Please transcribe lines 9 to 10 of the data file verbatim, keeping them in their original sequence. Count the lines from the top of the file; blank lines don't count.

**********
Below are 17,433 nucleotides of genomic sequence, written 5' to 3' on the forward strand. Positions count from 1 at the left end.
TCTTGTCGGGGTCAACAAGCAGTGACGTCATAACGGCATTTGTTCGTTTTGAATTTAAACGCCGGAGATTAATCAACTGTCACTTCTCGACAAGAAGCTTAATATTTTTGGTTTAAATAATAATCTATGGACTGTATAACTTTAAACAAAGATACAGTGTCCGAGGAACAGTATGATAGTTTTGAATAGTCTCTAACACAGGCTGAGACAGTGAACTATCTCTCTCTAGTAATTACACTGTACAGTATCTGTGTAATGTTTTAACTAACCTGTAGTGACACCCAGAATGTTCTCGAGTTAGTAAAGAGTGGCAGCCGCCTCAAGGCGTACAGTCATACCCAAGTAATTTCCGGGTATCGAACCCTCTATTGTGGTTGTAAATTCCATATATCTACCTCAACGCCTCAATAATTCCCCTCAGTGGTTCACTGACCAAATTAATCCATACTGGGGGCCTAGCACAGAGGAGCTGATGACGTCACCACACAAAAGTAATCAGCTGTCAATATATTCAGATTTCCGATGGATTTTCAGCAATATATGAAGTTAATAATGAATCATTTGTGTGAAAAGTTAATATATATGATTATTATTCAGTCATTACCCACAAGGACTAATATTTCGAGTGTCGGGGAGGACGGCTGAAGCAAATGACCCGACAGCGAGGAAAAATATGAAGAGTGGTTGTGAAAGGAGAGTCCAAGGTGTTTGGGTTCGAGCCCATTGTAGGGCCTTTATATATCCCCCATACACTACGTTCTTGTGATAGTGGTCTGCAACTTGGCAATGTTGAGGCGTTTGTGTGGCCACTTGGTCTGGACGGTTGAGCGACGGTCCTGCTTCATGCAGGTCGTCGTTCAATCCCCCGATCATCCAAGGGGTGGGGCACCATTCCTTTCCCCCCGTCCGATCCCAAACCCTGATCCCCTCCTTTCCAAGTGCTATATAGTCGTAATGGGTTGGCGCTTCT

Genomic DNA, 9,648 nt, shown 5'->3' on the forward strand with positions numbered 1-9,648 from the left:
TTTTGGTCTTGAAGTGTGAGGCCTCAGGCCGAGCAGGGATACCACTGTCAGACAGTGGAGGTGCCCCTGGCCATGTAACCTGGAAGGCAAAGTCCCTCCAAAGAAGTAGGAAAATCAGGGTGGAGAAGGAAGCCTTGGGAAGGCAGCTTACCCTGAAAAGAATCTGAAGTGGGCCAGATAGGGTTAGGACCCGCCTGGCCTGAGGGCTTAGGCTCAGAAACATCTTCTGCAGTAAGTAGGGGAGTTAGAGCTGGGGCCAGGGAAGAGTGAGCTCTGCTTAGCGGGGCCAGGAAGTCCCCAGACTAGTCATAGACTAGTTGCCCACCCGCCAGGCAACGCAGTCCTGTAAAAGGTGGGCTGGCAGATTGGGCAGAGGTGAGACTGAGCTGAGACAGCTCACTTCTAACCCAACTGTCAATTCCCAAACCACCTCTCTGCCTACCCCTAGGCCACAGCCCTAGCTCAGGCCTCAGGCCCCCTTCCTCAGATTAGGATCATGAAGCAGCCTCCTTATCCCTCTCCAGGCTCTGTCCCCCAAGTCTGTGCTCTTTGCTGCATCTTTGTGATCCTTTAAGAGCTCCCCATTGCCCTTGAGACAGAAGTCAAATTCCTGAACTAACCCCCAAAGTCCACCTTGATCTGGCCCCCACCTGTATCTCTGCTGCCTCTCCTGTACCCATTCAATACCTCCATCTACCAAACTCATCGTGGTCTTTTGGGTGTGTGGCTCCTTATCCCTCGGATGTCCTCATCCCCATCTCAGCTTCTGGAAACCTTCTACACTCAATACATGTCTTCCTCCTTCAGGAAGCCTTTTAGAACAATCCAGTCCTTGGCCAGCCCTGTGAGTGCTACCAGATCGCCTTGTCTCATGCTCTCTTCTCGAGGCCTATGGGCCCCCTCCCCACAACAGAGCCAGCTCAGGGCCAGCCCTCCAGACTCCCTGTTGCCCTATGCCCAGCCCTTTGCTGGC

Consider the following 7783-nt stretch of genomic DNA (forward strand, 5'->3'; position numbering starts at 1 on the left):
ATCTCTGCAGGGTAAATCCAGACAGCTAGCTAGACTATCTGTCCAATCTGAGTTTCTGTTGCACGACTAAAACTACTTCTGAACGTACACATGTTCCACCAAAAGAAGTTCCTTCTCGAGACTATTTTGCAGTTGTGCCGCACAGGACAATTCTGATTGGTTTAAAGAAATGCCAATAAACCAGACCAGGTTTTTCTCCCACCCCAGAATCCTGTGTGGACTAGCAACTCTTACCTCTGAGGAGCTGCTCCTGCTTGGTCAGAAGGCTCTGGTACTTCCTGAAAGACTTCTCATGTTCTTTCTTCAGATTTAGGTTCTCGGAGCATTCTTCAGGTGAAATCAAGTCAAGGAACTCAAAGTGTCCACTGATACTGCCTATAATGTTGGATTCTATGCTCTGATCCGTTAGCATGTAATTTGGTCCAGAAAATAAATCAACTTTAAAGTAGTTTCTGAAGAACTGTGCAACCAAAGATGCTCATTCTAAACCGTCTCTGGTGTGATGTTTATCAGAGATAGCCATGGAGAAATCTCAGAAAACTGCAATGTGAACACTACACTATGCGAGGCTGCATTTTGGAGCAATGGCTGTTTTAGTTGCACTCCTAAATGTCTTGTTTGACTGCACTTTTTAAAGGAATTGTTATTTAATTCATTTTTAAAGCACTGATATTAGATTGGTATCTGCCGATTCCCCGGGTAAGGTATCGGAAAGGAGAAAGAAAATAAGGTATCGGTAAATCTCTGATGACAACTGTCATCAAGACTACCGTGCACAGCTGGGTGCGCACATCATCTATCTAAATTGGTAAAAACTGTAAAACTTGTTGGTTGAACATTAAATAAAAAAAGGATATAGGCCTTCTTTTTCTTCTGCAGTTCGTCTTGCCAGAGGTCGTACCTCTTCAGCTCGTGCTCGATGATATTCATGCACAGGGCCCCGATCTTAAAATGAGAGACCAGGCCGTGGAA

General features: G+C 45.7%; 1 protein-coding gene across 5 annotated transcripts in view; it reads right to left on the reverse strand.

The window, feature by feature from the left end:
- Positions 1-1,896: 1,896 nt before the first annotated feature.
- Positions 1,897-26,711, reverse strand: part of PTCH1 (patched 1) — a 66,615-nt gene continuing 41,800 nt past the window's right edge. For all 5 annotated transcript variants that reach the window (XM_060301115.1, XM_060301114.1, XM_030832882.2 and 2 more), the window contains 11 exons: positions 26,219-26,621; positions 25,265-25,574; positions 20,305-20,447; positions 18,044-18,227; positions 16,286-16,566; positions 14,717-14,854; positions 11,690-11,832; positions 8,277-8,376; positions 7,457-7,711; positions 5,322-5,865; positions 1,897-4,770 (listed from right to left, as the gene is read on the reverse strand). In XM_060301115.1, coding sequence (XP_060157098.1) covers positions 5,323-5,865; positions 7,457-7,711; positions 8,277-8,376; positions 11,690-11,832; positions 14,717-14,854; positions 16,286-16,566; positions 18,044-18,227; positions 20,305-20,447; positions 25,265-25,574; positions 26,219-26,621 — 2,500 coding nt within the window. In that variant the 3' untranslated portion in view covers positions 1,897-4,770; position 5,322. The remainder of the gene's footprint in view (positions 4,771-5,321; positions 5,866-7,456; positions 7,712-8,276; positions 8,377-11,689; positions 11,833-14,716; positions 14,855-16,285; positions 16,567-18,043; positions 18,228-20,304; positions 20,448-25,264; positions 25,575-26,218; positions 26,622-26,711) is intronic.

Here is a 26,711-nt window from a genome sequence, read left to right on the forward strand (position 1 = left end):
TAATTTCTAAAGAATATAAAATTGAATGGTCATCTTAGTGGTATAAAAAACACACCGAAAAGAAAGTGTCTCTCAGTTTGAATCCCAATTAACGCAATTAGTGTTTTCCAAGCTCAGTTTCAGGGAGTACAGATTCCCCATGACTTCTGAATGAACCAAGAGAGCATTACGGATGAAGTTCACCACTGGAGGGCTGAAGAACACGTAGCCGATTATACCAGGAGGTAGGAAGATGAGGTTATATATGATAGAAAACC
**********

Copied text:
- Positions 1-1,896: 1,896 nt before the first annotated feature.
- Positions 1,897-26,711, reverse strand: part of PTCH1 (patched 1) — a 66,615-nt gene continuing 41,800 nt past the window's right edge. For all 5 annotated transcript variants that reach the window (XM_060301115.1, XM_060301114.1, XM_030832882.2 and 2 more), the window contains 11 exons: positions 26,219-26,621; positions 25,265-25,574; positions 20,305-20,447; positions 18,044-18,227; positions 16,286-16,566; positions 14,717-14,854; positions 11,690-11,832; positions 8,277-8,376; positions 7,457-7,711; positions 5,322-5,865; positions 1,897-4,770 (listed from right to left, as the gene is read on the reverse strand). In XM_060301115.1, coding sequence (XP_060157098.1) covers positions 5,323-5,865; positions 7,457-7,711; positions 8,277-8,376; positions 11,690-11,832; positions 14,717-14,854; positions 16,286-16,566; positions 18,044-18,227; positions 20,305-20,447; positions 25,265-25,574; positions 26,219-26,621 — 2,500 coding nt within the window. In that variant the 3' untranslated portion in view covers positions 1,897-4,770; position 5,322. The remainder of the gene's footprint in view (positions 4,771-5,321; positions 5,866-7,456; positions 7,712-8,276; positions 8,377-11,689; positions 11,833-14,716; positions 14,855-16,285; positions 16,567-18,043; positions 18,228-20,304; positions 20,448-25,264; positions 25,575-26,218; positions 26,622-26,711) is intronic.